No. 7579 26 November 2015
The Paris climate conference, opening on 30 November and scheduled to run to 11 December, is the focus of considerable optimism. The 190 nations attending are each expected to announce steps that would limit climate change. But as this special issue of Nature makes clear, history offers a sobering lesson: the quest to build a global climate treaty stretches back for quarter of a century with little success. Its dramatic story is chronicled in comic form on page 427. Online, Nature presents a package of videos exploring aspects of the climate summit, as well as other unique material, available at www.nature.com/parisclimate. Cover credit: David Parkins.
No. 7578 19 November 2015
Ultrastructure and collagen fibril orientation in a human trabecular bone sample, determined by three-dimensional small-angle X-ray scattering. Small-angle X-ray scattering (SAXS) can, in principle, probe structural ordering across a wide range of length scales, from nanoscale to the macroscopic. However, an experimental method and analysis scheme to obtain three-dimensional images while preserving nanostructure orientation information remained out of reach. Two papers in this issue of Nature combine different tomographic principles with SAXS to yield this information. Marianne Liebi et al. introduce a generally applicable model that can describe the SAXS data and show how taking account of the symmetries intrinsic to many samples of interest � such as the preferred orientation of collagen fibrils in the human trabecular bone that they have studied � can make the process more manageable. The procedure demonstrated by Florian Schaff et al. introduces the concept of virtual tomography axes, which allows arrangement of the vast amount of data to enable a direct independent reconstruction of each reciprocal space component. For their example, they show the orientation and scattering strength of mineralized collagen in a human tooth, spatially resolved over several millimetres. Cover credit: Marianne Liebi.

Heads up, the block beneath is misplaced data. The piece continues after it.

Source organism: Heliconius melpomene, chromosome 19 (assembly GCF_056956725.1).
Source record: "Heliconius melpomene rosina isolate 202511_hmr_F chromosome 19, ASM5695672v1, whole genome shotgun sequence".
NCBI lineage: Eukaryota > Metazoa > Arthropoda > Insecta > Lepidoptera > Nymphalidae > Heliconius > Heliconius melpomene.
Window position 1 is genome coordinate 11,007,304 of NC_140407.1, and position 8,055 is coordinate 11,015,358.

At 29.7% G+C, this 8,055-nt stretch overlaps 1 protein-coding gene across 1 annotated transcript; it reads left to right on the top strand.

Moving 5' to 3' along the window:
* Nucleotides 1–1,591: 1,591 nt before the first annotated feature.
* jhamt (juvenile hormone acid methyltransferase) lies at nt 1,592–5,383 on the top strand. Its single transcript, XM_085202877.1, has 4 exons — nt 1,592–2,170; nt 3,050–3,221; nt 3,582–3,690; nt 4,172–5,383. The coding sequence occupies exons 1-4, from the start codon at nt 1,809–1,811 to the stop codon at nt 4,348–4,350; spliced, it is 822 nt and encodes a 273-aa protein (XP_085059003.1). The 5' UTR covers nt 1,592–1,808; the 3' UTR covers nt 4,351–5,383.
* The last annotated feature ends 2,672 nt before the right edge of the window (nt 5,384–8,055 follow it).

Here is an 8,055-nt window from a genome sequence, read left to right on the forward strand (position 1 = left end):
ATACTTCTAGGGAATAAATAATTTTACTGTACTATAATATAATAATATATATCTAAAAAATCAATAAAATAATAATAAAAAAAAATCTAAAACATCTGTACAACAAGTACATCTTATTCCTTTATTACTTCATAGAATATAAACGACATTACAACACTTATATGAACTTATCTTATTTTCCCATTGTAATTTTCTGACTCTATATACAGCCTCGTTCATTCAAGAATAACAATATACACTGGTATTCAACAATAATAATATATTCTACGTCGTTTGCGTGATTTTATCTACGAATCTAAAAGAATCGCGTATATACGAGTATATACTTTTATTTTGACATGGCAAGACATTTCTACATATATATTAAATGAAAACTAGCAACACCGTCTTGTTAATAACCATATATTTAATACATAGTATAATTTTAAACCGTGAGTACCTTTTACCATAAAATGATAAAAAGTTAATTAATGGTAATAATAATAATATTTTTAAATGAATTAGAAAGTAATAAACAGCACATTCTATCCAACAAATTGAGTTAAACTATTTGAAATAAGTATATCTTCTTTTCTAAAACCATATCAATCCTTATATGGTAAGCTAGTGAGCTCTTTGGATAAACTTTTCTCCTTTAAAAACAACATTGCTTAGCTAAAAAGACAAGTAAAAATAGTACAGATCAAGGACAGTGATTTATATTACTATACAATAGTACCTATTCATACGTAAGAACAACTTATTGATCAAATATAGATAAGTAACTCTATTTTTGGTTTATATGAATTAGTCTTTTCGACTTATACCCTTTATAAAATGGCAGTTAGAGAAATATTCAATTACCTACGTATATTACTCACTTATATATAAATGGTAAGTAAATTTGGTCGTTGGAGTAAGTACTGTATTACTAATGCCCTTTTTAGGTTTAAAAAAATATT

No. 7577 12 November 2015
A hollow log hive in the Cvennes mountains, France, showing circular honeycomb architecture characteristic of the honeybee Apis mellifera. Bees and humans have enjoyed a long association, as evidenced by bee iconography in rock art and ancient Egyptian paintings and carvings, and a few isolated reports of beeswax in archeological contexts. But when did this association become common? Mlanie Roffet-Salque et al. use the telltale gas chromatographic signature of beeswax from lipid residues preserved in pottery vessels to plot the use of beeswax across Neolithic Europe, the Middle East and North Africa. They demonstrate its extensive and possibly continuous use in some places for 8,000 years or more. The association, therefore, goes back to the beginnings of agriculture and possibly earlier. Cover photo: Eric Tourneret (http://thebeephotographer.photoshelter.com)
No. 7576 5 November 2015
A representation of two alternative scenarios for the Australian economy to 2050. For a developed nation to move to a sustainable society requires simultaneous rebalancing of economics, energy, agriculture and behaviour. Steve Hatfield-Dodds et al. use a multimodel framework to assess the ability to achieve this within a single nation-continent, Australia. Looking at climate, water, food, energy and biodiversity, they show that economic improvement is possible without ecological deterioration, but that specific political and economic choices need to be made to achieve this. Cover art: Emily Cooper.